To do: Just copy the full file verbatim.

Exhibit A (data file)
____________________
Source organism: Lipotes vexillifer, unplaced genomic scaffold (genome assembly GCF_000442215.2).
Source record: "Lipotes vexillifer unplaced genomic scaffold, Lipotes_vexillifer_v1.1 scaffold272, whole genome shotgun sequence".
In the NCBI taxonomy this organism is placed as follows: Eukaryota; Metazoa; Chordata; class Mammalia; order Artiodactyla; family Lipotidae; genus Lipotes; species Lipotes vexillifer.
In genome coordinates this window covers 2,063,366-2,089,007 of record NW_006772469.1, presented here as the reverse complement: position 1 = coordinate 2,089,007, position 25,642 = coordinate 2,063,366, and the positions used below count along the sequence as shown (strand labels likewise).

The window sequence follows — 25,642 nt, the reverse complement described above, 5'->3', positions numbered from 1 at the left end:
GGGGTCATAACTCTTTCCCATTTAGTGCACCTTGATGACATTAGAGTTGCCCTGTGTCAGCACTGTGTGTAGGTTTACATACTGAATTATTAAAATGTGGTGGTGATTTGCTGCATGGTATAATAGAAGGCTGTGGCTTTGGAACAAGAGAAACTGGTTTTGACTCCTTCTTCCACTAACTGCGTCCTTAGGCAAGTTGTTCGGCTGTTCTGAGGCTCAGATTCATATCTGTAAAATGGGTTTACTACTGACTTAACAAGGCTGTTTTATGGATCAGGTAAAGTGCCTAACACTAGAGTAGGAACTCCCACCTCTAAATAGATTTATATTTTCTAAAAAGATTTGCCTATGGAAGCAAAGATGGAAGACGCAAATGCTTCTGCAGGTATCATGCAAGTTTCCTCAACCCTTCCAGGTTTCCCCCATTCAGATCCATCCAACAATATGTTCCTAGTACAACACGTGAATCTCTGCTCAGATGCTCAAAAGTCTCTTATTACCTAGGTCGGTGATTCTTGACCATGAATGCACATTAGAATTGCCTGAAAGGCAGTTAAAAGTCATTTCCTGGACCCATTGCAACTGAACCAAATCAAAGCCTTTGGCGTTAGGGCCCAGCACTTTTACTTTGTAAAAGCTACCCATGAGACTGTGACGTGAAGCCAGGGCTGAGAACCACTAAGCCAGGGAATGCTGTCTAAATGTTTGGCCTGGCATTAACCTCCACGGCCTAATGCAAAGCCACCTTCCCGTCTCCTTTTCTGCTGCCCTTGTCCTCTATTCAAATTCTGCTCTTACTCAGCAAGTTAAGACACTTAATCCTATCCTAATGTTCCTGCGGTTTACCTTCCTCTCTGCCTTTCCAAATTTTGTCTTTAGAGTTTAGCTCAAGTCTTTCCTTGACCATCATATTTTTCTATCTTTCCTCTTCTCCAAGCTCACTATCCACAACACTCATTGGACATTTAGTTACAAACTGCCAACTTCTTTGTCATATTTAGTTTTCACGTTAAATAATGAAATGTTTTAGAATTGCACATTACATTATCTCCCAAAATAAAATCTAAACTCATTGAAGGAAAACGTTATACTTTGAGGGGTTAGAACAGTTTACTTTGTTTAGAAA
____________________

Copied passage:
Source organism: Lipotes vexillifer, unplaced genomic scaffold (genome assembly GCF_000442215.2).
Source record: "Lipotes vexillifer unplaced genomic scaffold, Lipotes_vexillifer_v1.1 scaffold272, whole genome shotgun sequence".
In the NCBI taxonomy this organism is placed as follows: Eukaryota; Metazoa; Chordata; class Mammalia; order Artiodactyla; family Lipotidae; genus Lipotes; species Lipotes vexillifer.
In genome coordinates this window covers 2,063,366-2,089,007 of record NW_006772469.1, presented here as the reverse complement: position 1 = coordinate 2,089,007, position 25,642 = coordinate 2,063,366, and the positions used below count along the sequence as shown (strand labels likewise).

The window sequence follows — 25,642 nt, the reverse complement described above, 5'->3', positions numbered from 1 at the left end:
GGGGTCATAACTCTTTCCCATTTAGTGCACCTTGATGACATTAGAGTTGCCCTGTGTCAGCACTGTGTGTAGGTTTACATACTGAATTATTAAAATGTGGTGGTGATTTGCTGCATGGTATAATAGAAGGCTGTGGCTTTGGAACAAGAGAAACTGGTTTTGACTCCTTCTTCCACTAACTGCGTCCTTAGGCAAGTTGTTCGGCTGTTCTGAGGCTCAGATTCATATCTGTAAAATGGGTTTACTACTGACTTAACAAGGCTGTTTTATGGATCAGGTAAAGTGCCTAACACTAGAGTAGGAACTCCCACCTCTAAATAGATTTATATTTTCTAAAAAGATTTGCCTATGGAAGCAAAGATGGAAGACGCAAATGCTTCTGCAGGTATCATGCAAGTTTCCTCAACCCTTCCAGGTTTCCCCCATTCAGATCCATCCAACAATATGTTCCTAGTACAACACGTGAATCTCTGCTCAGATGCTCAAAAGTCTCTTATTACCTAGGTCGGTGATTCTTGACCATGAATGCACATTAGAATTGCCTGAAAGGCAGTTAAAAGTCATTTCCTGGACCCATTGCAACTGAACCAAATCAAAGCCTTTGGCGTTAGGGCCCAGCACTTTTACTTTGTAAAAGCTACCCATGAGACTGTGACGTGAAGCCAGGGCTGAGAACCACTAAGCCAGGGAATGCTGTCTAAATGTTTGGCCTGGCATTAACCTCCACGGCCTAATGCAAAGCCACCTTCCCGTCTCCTTTTCTGCTGCCCTTGTCCTCTATTCAAATTCTGCTCTTACTCAGCAAGTTAAGACACTTAATCCTATCCTAATGTTCCTGCGGTTTACCTTCCTCTCTGCCTTTCCAAATTTTGTCTTTAGAGTTTAGCTCAAGTCTTTCCTTGACCATCATATTTTTCTATCTTTCCTCTTCTCCAAGCTCACTATCCACAACACTCATTGGACATTTAGTTACAAACTGCCAACTTCTTTGTCATATTTAGTTTTCACGTTAAATAATGAAATGTTTTAGAATTGCACATTACATTATCTCCCAAAATAAAATCTAAACTCATTGAAGGAAAACGTTATACTTTGAGGGGTTAGAACAGTTTACTTTGTTTAGAAA